F&I managers -- mostly appalled, but at least partly amused -- recently passed around online a link to a “Car Dealer Dictionary” of dealership slang, including terms that are supposedly in use in F&I departments.
Some entries are harmless, such as “Up” for “potential customer.”
Some of the terms are familiar in auto industry circles, such as the notorious “five-finger close.” That happens when the F&I manager covers offending parts of the finance contract with his or her hand, exposing only the signature block to the customer.
That’s bad enough, but some terms in the “dictionary” are offensive in other ways, like a code word for African-American customers supposedly based on the code number for ordering black exterior paint.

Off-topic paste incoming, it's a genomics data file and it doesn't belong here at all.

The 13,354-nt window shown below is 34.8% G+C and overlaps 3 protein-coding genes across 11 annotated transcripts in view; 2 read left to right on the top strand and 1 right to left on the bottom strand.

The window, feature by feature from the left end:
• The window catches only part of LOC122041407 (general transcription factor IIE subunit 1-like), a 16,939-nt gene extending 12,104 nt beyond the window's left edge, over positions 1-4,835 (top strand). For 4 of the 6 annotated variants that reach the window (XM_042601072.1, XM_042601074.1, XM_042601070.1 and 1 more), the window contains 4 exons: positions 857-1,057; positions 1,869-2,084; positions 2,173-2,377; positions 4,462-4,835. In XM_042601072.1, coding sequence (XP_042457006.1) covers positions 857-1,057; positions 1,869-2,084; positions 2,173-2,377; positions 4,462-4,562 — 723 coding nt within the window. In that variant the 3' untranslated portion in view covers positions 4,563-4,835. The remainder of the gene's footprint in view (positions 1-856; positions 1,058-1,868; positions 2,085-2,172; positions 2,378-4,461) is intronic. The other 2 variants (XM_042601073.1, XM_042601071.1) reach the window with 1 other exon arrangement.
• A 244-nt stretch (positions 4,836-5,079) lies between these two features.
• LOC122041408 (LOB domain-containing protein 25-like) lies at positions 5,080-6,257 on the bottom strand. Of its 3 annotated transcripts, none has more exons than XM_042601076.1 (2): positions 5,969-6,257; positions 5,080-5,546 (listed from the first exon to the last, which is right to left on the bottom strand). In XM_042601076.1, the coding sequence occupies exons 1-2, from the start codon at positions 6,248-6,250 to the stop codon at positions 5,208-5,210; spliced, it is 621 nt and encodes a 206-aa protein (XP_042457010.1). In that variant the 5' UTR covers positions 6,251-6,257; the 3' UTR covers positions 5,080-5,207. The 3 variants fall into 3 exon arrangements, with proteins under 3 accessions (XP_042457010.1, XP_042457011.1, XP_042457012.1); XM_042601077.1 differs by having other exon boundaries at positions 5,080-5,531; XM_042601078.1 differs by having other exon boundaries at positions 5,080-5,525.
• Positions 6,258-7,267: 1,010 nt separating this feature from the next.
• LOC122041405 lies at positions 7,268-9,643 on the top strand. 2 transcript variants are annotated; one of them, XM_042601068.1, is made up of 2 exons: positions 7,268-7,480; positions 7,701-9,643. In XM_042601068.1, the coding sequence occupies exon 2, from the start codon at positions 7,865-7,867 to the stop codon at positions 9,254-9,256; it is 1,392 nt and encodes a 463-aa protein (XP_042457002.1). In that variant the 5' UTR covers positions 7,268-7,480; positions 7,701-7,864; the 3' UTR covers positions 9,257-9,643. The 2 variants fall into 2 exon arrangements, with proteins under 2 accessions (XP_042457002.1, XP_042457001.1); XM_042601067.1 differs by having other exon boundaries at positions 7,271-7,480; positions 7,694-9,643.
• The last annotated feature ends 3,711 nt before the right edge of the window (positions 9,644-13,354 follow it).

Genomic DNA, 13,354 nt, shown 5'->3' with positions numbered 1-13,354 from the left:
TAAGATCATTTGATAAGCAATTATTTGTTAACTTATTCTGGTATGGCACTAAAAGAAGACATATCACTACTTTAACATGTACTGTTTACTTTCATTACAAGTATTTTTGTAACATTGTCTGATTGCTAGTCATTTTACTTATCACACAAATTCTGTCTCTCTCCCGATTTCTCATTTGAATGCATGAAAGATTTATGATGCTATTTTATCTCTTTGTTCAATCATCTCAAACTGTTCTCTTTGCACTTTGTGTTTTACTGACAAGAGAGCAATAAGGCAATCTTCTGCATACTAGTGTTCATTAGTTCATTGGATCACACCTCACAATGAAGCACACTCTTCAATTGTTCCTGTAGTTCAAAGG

How this dictionary came to light is a story itself.
Ronald Burdge, a lawyer in Dayton, Ohio, who specializes in lemon law cases against manufacturers and fraud cases against dealerships and auto finance companies, has the dictionary posted on his website.
Burdge told me on Monday that the original dictionary was a list produced by a dealership’s employees. The dealership was forced to hand over the list to Burdge in the course of a lawsuit -- to the lasting regret of the employees and the dealership owners.
Burdge said the original list is probably 15 years old. Over the years he’s added terms. He said he’s thinking of adding “liar loans,” a term for what happens when an F&I manager artificially inflates a customer’s credentials on a credit application. A recent story in The New York Times used the term, which was originally applied to subprime mortgages.
There are several lessons to be learned from the “Car Dealer Dictionary.”
The first, of course: F&I managers shouldn’t use derogatory terms for customers, even in private.
Second, if F&I managers become aware of such terms, it’s probably a bad idea to write them down and keep a list.